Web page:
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September 6, 2017

Sepa clueless as oil slick forms off Clifton beach


September 6, 2017

Sindh’s environmental watchdog is clueless about the oil slick off the Clifton beach that reportedly formed on Monday, making it difficult for beachgoers and picnickers to enjoy their day out on the third day of Eidul Azha.

NGOs and visitors to the beach said the oil spill had spread between McDonald’s and Village Restaurant and then extended beyond Devil’s Point. On May 20 a similar slick had formed off the Sandspit beach. Sindh Environmental Protection Agency (Sepa), however, is not bothered about the latest spill in the least, as no official of the watchdog has visited the area to investigate the cause of the slick.

“I have heard about the oil slick and issued directives to my staff to look into it,” Sepa chief Baqaullah Unar told The News on Tuesday. “So far we have no clue about the damage and cause of the spill. Our experts will visit the area tomorrow [on Wednesday].”

On the other hand, WWF-Pakistan sent its team to the beach and found out that the slick was not widely spread in seaward direction and was restricted to the intertidal area.

They also found out that the oil had already weathered and was emulsified, and that it was in the advanced stages of dilution so it did not seem to pose any immediate threat to the marine fauna and flora. But they warned beachgoers to stay away until the seawater was free from slick.

“It is likely that the slick formed due to release from oil-reception facilities or leakage from a passing ship,” said WWF-P’s Dr Muhammad Moazzam Khan. “The oil was ultimately pushed by high monsoon winds and currents, finally making its way to Clifton.”

Khan said the weathered oil was now stranded at an intertidal area, mainly accumulating at the high-tide watermark, leaving black lines or globs of oil on the beach as the tides receded. He said natural processes, including sun, high temperatures, winds and waves, would gradually weather the oil in the event that it remained on the beach. “With both physical and chemical changes, asphalt-like tar balls are formed that eventually result in the beached oil breaking apart and finally disappearing.”

He stressed that tracking of oil spills should be carried out to ensure that the slicks did not move towards sensitive marine habitats or biodiversity hotspots. The WWF-P team reported that the oil was further emulsified and could be seen at the wave break. They made the assurance that no damage to marine life was observed except a few dead fishes that inhabited shallow waters along the coastline, but there was no fear of mass fish mortality any more.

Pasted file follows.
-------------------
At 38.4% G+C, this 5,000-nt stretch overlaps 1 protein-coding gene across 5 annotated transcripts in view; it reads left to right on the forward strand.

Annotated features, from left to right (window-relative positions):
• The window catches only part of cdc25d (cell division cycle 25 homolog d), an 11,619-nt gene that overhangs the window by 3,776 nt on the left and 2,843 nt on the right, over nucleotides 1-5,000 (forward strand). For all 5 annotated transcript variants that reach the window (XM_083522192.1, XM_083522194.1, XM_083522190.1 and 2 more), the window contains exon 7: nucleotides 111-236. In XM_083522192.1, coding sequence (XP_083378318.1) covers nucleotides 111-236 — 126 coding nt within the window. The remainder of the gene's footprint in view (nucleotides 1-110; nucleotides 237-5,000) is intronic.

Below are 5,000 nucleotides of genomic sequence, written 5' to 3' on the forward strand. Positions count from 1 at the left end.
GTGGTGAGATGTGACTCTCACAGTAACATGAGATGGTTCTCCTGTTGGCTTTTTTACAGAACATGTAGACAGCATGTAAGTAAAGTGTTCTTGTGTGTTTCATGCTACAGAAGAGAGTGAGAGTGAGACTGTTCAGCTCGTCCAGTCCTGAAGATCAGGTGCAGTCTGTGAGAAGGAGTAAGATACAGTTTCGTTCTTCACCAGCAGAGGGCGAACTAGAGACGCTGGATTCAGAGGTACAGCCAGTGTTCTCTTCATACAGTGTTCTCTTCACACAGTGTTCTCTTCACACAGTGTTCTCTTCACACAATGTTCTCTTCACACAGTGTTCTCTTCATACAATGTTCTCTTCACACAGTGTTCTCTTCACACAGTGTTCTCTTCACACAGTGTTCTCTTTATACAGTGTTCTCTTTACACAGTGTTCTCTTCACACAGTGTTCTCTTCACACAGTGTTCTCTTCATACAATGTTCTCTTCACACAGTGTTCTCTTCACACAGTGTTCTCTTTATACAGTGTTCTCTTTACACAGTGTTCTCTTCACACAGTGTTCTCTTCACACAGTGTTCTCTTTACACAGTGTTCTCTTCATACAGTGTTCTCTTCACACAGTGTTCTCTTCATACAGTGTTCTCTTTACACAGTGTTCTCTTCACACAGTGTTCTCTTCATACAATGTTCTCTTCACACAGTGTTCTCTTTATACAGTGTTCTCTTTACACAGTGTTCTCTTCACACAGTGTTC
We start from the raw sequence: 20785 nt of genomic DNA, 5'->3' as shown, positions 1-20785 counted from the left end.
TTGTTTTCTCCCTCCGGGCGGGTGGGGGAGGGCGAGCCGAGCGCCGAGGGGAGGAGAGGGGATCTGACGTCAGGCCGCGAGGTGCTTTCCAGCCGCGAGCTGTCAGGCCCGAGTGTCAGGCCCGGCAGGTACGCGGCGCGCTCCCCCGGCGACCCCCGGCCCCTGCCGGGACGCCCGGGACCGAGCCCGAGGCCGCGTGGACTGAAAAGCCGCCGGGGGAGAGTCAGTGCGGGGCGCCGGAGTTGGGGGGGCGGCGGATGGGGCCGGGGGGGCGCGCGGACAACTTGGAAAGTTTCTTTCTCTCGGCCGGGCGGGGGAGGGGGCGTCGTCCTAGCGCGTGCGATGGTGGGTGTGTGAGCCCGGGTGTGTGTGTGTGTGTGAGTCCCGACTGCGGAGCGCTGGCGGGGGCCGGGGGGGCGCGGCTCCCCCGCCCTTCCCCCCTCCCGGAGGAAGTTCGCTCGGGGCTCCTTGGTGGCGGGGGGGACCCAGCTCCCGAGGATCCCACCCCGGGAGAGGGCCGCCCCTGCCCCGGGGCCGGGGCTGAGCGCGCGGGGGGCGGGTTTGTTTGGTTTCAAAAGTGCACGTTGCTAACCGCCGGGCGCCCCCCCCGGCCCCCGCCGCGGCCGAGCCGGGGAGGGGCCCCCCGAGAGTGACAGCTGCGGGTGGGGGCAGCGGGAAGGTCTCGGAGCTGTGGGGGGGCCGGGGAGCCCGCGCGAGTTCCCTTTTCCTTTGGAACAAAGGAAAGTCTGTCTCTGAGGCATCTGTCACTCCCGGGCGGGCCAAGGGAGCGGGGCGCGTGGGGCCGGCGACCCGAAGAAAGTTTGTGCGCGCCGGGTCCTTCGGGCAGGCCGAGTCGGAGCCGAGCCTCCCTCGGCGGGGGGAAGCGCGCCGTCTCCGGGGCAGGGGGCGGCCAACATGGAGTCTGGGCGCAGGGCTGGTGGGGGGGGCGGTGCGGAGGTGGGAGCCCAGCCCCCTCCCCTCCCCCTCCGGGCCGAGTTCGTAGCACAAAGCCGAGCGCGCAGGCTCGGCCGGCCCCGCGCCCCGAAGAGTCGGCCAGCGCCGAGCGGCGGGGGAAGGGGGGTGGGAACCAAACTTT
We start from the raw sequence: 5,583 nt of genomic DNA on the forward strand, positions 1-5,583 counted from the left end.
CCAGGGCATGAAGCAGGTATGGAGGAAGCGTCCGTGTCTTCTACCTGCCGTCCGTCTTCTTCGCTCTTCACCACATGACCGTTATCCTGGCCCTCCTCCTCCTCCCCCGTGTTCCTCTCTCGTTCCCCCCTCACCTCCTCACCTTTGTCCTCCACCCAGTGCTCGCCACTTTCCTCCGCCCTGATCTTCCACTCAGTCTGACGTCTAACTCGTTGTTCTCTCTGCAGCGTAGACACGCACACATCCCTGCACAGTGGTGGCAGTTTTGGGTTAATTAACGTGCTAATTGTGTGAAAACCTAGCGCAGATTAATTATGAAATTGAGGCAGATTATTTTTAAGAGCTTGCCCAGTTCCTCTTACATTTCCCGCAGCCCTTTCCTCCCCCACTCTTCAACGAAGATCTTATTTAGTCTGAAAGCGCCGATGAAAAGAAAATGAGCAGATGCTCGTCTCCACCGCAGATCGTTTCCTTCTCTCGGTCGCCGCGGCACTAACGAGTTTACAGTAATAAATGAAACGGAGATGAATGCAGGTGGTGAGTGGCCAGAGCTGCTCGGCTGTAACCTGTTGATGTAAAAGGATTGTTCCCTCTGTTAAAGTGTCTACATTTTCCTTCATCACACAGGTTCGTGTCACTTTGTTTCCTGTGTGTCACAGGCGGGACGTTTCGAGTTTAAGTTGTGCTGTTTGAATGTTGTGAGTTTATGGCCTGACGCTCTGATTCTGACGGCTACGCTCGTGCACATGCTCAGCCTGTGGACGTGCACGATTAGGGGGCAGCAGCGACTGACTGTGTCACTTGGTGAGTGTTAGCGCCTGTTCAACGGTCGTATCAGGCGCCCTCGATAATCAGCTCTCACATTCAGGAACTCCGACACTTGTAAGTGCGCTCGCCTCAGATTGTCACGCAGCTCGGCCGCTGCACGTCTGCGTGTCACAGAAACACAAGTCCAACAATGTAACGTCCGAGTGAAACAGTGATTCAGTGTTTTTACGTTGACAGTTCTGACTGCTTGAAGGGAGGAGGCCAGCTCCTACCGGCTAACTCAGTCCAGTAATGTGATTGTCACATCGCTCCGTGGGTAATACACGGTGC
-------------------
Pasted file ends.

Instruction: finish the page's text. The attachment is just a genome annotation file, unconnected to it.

They said that since it was summer, no migratory birds, especially waders, were observed in the area, adding that there was no dead animal on the beach except a sub-adult green turtle with a damaged carcass, which seemed to be a bit older so its death could not be attributed to the slick.

Dr Babar Khan, Sindh and Balochistan chief for WWF-P, said there was no immediate threat to the turtle beach as the wind and wave circulation pattern from west to east was currently under the influence of a south-westerly monsoon.

He, however, cautioned that there was s a need to monitor the affected and adjoining areas. He said the slick off the Clifton and Sandspit beaches required the authorities to be more vigilant and to strengthen the mitigation measures.

Fingerprints should also be used to know the source of present and previous oil slicks so that necessary measures can be taken in time to avoid future disasters, he added.

“Containment and removal of oil spills is also required so that the marine ecosystem, including rare and unique aquatic fauna, physical infrastructure and beachgoers are safe.”

The News has learnt that teams of National Institute of Oceanography and Karachi Port Trust have collected samples from the affected area and that WWF-P is coordinating with them.